Two of the three 9th U.S. Circuit Court of Appeals judges who heard argument in Bonds' effort to void his obstruction-of-justice conviction asked Assistant U.S. Attorney Merry Chan how Bonds' initial rambling answers before the grand jury were misleading if they ultimately were followed by short, direct responses to questions, the San Francisco Chronicle reported.
Judge Michael Hawkins noted at one point prosecutors asked Bonds the same question and he flatly denied, three times, that his trainer, Greg Anderson, had ever given him self-injectable drugs.
Anderson had links with the Bay Area Laboratory Co-Operative, which marketed performance-enhancing steroids and supplied several high-profile athletes with banned substances.
Hawkins said regardless of the truth of Bonds' answers, "it is no longer evasive."
"How can a grand jury get misled by that?" the judge asked.
Chan replied it was part of Bonds' attempt to block the investigation.
Judge Mary Murguia followed by asking whether prosecutors' decision to stop that line of questioning meant "the government no longer thought it was being misled." Chan answered it simply meant prosecutors decided to move to another topic.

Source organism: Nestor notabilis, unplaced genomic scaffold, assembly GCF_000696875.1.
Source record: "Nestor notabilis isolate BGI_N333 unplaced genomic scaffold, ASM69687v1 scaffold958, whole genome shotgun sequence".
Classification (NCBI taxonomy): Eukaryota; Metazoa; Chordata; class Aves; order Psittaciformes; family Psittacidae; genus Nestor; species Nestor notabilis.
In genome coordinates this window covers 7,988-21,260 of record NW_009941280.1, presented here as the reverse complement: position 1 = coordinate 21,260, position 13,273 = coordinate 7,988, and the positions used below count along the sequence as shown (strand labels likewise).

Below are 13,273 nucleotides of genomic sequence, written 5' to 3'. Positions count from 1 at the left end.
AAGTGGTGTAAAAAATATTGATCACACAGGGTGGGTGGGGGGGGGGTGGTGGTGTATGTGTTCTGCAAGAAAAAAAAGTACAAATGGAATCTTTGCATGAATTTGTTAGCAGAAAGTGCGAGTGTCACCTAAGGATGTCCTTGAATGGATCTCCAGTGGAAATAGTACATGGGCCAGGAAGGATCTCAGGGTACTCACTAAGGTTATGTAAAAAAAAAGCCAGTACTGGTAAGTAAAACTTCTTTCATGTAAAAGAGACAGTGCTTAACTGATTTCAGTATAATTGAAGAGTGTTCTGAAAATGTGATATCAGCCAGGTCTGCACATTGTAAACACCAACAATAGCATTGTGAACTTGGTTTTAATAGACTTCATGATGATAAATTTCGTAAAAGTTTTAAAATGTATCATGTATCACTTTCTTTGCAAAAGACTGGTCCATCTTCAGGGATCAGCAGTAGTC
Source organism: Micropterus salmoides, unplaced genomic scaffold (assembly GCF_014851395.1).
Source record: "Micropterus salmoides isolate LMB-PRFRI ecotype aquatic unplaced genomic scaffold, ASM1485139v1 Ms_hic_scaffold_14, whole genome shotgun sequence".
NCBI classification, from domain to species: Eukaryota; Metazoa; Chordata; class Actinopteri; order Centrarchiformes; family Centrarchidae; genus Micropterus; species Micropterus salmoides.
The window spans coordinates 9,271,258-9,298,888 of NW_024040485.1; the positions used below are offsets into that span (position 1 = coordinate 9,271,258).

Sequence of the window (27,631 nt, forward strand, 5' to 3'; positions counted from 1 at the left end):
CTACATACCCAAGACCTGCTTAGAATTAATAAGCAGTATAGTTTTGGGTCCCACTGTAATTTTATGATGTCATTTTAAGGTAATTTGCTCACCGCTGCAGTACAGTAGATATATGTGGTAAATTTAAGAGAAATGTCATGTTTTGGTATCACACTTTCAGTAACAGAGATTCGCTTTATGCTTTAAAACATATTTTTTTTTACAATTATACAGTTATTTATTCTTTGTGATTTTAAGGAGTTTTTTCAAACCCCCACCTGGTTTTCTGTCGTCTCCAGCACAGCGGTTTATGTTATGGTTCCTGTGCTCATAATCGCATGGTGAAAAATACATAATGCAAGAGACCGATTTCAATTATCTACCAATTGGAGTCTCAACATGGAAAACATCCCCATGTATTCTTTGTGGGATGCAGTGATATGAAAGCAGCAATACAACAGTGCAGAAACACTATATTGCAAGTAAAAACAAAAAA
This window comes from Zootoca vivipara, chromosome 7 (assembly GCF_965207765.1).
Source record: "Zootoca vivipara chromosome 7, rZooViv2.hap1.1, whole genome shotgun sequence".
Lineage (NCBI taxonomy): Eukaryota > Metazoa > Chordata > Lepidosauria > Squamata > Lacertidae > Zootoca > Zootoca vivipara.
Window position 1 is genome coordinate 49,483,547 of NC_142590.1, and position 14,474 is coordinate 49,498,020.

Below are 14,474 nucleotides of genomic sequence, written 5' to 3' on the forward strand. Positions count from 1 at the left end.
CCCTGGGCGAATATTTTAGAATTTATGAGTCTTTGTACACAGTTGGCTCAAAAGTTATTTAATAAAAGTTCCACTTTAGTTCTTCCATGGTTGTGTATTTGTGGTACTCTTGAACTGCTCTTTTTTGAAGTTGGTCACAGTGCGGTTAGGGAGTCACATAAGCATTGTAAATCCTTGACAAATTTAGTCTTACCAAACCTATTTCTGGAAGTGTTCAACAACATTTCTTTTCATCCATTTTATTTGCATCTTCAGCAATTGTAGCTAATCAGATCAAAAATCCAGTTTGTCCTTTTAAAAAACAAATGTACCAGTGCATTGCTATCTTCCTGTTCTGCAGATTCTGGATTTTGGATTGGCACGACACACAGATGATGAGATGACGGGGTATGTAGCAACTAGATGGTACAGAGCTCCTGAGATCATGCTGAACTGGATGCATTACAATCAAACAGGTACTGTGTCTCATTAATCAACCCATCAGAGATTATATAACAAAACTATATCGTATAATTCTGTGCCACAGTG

Bonds, who did not appear at the appellate hearing, was convicted in 2010 of obstructing the 2003 grand jury investigating steroid use in Major League Baseball, but the jury deadlocked on three perjury counts. His 20-day house arrest sentence was put on hold pending his appeal.
The appellate panel did not set a date for its ruling on the case.
Bonds, 48, had a stellar career with the Pittsburgh Pirates and San Francisco Giants that was marred by the steroid scandal. Before he retired in 2007, he had smacked a record 762 home runs, including 73 in a single season, and was a seven-time National League MVP and 14-time all-star.